We’ve previously made several announcements about Google Chrome's deprecation plans for SHA-1 certificates. This post provides an update on the final removal of support.
The SHA-1 cryptographic hash algorithm first showed signs of weakness over eleven years ago and recent research points to the imminent possibility of attacks that could directly impact the integrity of the Web PKI. To protect users from such attacks, Chrome will stop trusting certificates that use the SHA-1 algorithm, and visiting a site using such a certificate will result in an interstitial warning.
We are planning to remove support for SHA-1 certificates in Chrome 56, which will be released to the stable channel around the end of January 2017. The removal will follow the Chrome release process, moving from Dev to Beta to Stable; there won't be a date-based change in behaviour.
Website operators are urged to check for the use of SHA-1 certificates and immediately contact their CA for a SHA-256 based replacement if any are found.
SHA-1 use in private PKIs
Previous posts made a distinction between certificates which chain to a public CA and those which chain to a locally installed trust anchor, such as those of a private PKI within an enterprise. We recognise there might be rare cases where an enterprise wishes to make their own risk management decision to continue using SHA-1 certificates.
Starting with Chrome 54 we provide the EnableSha1ForLocalAnchors policy that allows certificates which chain to a locally installed trust anchor to be used after support has otherwise been removed from Chrome. Features which require a secure origin, such as geolocation, will continue to work, however pages will be displayed as “neutral, lacking security”. Without this policy set, SHA-1 certificates that chain to locally installed roots will not be trusted starting with Chrome 57, which will be released to the stable channel in March 2017. Note that even without the policy set, SHA-1 client certificates will still be presented to websites requesting client authentication.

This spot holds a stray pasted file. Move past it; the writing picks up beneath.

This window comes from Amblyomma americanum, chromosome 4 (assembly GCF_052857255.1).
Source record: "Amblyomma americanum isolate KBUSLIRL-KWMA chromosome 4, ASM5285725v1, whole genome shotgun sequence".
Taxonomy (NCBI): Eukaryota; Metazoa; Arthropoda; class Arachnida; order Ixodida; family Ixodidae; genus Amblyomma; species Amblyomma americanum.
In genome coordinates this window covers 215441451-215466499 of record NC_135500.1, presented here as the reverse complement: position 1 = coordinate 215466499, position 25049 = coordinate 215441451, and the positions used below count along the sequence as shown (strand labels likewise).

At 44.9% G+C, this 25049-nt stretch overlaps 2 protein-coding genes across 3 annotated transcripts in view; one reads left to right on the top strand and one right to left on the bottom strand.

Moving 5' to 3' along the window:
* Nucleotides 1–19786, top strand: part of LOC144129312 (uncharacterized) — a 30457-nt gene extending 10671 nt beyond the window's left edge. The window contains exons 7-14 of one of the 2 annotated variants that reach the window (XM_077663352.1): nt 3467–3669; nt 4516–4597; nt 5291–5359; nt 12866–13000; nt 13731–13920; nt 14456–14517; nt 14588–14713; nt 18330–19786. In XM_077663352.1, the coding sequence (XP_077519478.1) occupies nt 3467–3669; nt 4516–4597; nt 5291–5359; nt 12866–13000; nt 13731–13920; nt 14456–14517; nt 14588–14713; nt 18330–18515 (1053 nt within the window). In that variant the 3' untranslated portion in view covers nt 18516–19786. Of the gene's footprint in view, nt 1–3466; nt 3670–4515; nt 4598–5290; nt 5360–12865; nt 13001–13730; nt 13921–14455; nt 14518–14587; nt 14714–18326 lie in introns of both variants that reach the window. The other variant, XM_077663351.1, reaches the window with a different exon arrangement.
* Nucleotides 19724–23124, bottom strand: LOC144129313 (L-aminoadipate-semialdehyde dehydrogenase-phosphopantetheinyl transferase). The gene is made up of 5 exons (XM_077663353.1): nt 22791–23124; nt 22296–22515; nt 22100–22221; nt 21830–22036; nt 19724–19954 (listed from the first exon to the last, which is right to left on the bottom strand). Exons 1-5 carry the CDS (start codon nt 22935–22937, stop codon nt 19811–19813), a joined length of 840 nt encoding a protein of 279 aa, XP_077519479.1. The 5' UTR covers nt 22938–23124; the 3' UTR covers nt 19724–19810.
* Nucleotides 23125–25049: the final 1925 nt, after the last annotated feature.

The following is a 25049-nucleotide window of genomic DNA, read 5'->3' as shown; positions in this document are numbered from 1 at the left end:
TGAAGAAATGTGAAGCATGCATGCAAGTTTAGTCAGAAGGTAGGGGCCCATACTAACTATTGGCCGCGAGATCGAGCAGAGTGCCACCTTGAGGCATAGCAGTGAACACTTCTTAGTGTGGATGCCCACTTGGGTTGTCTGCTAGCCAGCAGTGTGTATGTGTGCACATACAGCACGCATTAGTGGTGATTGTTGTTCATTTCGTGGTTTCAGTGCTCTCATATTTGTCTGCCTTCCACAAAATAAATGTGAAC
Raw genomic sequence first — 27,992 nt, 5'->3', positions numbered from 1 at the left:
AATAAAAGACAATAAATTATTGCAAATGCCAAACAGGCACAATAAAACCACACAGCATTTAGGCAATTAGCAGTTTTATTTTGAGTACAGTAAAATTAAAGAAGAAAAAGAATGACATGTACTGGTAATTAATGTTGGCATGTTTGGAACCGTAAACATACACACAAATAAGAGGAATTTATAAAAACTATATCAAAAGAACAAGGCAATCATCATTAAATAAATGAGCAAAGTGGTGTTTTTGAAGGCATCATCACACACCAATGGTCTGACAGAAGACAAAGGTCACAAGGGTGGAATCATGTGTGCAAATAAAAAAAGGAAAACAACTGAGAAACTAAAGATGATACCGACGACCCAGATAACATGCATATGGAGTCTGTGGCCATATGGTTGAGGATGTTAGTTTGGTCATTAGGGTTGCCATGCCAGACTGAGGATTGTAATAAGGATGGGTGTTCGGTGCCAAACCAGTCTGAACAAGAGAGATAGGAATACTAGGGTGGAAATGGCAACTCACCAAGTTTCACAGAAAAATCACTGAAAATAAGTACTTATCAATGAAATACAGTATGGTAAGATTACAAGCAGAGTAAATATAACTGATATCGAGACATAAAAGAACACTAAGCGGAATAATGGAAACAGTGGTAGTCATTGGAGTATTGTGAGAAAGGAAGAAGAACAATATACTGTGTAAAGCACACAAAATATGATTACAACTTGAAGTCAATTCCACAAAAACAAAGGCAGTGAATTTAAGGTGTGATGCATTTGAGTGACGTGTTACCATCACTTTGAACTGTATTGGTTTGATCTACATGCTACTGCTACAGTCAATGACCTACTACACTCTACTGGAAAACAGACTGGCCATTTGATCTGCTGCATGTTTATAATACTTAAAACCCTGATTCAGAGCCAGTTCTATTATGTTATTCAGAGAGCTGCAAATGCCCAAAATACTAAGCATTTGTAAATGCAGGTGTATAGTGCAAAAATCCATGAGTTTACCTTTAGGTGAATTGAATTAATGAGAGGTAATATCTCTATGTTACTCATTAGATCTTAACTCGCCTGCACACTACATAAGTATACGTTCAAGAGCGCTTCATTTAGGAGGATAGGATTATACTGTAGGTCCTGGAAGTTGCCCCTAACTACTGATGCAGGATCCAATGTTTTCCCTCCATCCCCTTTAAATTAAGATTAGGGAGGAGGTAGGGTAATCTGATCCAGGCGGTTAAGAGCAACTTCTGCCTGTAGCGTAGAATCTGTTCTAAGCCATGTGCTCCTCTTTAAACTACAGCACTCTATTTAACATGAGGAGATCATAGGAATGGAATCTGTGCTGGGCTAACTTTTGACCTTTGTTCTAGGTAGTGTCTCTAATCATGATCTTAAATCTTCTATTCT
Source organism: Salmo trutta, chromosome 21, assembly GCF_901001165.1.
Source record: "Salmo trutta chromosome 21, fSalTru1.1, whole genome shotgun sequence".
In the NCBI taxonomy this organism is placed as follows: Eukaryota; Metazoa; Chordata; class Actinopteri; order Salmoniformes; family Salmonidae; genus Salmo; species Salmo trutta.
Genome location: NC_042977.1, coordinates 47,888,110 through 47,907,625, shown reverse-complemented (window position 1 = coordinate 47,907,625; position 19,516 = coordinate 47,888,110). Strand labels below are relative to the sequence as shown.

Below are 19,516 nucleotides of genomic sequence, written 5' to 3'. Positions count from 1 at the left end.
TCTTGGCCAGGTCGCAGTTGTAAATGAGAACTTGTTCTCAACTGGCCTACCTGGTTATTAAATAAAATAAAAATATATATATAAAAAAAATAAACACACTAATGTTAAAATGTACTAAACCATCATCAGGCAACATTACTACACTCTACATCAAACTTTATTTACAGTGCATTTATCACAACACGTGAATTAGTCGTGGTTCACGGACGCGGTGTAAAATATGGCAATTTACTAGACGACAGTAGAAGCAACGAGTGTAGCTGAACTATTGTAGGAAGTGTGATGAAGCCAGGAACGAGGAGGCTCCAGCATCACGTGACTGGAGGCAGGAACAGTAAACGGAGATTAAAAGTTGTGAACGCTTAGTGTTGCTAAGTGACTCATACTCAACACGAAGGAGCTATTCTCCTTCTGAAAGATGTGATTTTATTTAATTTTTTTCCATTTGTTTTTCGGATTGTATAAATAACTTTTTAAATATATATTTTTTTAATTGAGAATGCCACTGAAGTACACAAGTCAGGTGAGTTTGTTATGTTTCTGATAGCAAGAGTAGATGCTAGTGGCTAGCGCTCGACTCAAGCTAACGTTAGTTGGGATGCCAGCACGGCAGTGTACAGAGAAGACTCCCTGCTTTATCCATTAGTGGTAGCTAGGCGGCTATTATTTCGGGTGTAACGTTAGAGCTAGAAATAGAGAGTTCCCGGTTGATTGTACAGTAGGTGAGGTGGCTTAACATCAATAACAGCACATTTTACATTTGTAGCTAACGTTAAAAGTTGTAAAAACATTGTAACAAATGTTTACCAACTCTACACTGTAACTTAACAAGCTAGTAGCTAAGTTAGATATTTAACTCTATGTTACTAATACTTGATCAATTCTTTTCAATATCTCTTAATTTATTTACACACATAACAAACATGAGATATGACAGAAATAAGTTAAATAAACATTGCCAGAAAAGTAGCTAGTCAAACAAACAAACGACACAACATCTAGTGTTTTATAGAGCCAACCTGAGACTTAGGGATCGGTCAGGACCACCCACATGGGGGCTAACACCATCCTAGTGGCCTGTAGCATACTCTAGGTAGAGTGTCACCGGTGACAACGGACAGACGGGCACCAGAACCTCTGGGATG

Since this policy is intended only to allow additional time to complete the migration away from SHA-1, it will eventually be removed in the first Chrome release after January 1st 2019.
As Chrome makes use of certificate validation libraries provided by the host OS when possible, this option will have no effect if the underlying cryptographic library disables support for SHA-1 certificates; at that point, they will be unconditionally blocked. We may also remove support before 2019 if there is a serious cryptographic break of SHA-1. Enterprises are encouraged to make every effort to stop using SHA-1 certificates as soon as possible and to consult with their security team before enabling the policy.